A bill that will give more people access to medical marijuana was one of several pieces of legislation to move toward law Wednesday as Georgia senators and representatives hurried to get bills passed. Legislative rules require that bills pass at least one chamber by Friday to remain alive for the year.
Other legislation to move forward would give the governor a pay raise, implement a flat income tax, and work to fight the opioid epidemic with new requirements on doctors.
Here’s a look at key developments from the Capitol:
Georgia representatives are allowing more people to get access to marijuana.
The full chamber voted Wednesday 156-6 to approve a bill that greatly expands the list of qualifying conditions that allow patients to legally use medical cannabis.
The bill adds eight conditions to the list, including autism spectrum disorder, HIV, AIDS, and Tourette’s syndrome.
Post-Traumatic Stress Disorder was included in the original version, but was removed during committee deliberations.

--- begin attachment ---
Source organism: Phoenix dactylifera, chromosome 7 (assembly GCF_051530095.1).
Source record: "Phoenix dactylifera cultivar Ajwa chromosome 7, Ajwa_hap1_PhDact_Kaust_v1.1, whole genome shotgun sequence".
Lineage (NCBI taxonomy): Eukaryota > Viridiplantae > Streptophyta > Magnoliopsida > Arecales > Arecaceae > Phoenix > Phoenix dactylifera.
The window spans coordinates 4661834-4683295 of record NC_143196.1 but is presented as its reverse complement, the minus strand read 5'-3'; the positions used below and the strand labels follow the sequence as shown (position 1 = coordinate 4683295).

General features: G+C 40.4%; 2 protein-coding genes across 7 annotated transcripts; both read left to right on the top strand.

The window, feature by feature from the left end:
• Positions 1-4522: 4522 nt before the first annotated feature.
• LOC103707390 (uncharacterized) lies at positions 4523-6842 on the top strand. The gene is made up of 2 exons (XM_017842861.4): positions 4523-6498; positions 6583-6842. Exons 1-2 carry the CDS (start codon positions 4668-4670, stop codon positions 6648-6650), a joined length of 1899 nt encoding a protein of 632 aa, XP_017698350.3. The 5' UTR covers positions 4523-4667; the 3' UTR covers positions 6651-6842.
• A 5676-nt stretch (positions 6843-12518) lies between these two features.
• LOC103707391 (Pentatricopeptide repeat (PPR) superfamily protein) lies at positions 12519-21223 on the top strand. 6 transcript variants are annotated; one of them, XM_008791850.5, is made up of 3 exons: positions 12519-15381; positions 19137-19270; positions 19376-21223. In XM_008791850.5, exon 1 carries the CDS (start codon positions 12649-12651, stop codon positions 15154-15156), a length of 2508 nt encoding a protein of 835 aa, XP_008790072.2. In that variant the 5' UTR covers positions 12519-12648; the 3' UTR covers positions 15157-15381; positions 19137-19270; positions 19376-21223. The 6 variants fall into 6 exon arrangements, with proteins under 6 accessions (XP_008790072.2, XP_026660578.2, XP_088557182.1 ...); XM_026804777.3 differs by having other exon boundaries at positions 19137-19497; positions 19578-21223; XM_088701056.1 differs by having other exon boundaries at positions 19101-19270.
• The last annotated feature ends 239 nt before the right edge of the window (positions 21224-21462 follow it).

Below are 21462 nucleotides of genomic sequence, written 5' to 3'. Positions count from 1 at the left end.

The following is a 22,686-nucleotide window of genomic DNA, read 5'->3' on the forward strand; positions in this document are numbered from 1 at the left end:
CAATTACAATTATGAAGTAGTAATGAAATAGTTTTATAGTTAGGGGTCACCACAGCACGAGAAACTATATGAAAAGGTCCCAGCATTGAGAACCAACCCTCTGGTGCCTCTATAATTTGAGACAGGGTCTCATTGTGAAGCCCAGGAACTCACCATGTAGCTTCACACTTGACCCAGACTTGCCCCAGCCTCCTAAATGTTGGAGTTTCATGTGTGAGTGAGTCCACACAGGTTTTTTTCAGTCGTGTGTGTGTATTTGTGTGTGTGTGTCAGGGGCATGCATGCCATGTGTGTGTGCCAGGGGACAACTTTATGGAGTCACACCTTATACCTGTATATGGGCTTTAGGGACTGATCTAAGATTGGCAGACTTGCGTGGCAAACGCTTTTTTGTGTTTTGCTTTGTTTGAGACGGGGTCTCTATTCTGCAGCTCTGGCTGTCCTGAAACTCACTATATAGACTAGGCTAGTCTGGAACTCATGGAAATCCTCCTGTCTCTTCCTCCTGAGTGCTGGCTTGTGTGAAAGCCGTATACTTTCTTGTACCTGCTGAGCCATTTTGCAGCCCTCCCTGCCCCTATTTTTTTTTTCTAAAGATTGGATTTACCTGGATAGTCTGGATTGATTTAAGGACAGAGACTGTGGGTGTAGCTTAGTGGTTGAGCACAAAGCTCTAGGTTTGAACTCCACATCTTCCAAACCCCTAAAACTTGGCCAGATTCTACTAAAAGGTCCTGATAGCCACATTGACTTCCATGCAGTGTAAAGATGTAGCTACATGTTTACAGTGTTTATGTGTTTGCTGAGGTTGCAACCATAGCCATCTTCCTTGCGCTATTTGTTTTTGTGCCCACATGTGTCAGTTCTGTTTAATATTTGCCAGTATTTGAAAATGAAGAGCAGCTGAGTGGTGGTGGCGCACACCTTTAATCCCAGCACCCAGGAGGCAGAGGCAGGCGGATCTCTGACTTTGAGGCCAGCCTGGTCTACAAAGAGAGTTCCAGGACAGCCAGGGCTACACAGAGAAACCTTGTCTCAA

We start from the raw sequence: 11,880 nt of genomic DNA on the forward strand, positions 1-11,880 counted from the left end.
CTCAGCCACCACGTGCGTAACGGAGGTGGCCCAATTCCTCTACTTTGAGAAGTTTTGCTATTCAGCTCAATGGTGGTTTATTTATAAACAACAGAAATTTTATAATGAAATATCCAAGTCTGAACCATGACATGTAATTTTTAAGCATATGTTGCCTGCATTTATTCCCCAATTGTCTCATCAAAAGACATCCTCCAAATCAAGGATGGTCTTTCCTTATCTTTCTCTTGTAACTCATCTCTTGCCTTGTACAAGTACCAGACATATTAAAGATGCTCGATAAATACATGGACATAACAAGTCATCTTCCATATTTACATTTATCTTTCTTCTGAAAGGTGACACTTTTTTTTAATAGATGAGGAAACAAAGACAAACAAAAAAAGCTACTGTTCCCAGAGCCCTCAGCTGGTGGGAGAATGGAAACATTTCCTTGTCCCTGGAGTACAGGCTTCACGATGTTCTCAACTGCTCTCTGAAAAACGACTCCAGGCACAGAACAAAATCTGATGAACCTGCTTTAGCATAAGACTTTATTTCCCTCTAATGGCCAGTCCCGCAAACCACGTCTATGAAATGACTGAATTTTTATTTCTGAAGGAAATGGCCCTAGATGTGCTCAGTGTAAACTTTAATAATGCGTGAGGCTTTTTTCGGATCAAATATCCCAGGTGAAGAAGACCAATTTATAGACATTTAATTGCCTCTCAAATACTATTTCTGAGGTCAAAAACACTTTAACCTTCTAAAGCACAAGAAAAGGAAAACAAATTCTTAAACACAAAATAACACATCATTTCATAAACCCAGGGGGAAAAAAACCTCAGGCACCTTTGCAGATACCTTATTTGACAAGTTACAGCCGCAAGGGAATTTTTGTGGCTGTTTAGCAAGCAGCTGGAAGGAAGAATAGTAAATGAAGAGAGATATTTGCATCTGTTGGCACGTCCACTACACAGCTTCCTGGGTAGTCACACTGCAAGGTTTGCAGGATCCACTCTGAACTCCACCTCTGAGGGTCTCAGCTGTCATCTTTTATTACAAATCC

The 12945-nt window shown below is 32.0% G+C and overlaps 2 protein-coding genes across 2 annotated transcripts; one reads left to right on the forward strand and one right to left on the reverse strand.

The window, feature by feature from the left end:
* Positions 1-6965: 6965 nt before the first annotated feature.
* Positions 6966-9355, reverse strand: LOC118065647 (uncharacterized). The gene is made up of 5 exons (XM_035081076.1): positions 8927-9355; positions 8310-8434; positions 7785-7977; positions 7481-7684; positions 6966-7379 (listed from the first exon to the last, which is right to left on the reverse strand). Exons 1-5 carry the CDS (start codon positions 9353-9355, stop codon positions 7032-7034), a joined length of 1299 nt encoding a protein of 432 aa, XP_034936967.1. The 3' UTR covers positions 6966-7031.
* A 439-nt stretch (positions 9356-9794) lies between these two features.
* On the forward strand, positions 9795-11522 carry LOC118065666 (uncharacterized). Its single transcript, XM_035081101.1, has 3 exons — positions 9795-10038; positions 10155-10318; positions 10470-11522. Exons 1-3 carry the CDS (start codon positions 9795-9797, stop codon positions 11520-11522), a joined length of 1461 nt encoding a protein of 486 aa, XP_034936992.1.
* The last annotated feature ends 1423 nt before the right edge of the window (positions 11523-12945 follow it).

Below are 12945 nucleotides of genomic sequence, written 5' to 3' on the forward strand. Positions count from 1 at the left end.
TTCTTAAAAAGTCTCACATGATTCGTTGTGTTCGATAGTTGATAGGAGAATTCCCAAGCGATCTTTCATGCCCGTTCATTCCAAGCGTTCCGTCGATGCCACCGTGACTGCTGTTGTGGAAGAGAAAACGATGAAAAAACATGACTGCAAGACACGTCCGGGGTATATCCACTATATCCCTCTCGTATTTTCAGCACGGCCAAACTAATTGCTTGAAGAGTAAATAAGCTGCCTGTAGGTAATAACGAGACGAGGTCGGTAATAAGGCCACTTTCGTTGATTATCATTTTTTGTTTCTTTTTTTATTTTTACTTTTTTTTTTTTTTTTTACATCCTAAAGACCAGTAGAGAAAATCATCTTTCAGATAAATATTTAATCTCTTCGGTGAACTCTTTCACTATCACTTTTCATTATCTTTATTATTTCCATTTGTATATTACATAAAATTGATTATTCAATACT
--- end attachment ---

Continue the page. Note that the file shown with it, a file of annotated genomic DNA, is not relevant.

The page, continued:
The proposal removes restrictions of “end-stage” or “severe” on several of the diseases already included in the list of qualifying conditions.
Under the proposed legislation, Georgia will recognize medical marijuana cards from out of state.
The bill will next head to the Senate, which recently passed a bill also adding autism but reducing the level of allowable THC in cannabis oil.
GOVERNOR PAY RAISE
The next governor of Georgia would get a 25 percent salary increase under a bill approved by the Georgia House.
The bill sponsored by Rep. Jay Powell of Camilla increases the governor’s annual salary to $175,000. Powell says a governor overseeing the sixth largest state in the country deserves more than the current salary.
The change would take effect in 2019. Gov. Nathan Deal, who is constitutionally limited to two terms, leaves office in 2018. He currently earns $139,339 per year.
The bill passed the House, 141 votes to 22, and